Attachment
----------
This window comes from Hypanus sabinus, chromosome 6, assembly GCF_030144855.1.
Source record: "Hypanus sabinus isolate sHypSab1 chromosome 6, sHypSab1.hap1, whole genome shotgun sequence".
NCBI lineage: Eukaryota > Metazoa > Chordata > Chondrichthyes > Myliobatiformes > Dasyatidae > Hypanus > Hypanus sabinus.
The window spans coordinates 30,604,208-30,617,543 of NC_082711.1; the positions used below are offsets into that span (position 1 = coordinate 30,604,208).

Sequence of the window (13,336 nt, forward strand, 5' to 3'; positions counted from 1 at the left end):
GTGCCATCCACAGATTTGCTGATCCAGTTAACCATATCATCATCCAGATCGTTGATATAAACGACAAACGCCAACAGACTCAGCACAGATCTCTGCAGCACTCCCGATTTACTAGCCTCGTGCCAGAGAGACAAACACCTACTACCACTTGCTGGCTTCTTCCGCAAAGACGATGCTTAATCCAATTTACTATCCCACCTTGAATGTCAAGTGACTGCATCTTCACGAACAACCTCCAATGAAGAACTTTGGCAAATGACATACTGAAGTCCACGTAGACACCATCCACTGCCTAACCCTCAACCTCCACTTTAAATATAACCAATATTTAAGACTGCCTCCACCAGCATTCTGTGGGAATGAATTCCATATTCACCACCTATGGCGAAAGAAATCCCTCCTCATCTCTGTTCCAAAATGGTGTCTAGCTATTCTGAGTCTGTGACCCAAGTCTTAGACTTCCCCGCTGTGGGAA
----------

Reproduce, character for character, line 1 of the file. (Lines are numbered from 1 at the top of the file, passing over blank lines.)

This window comes from Hypanus sabinus, chromosome 6, assembly GCF_030144855.1.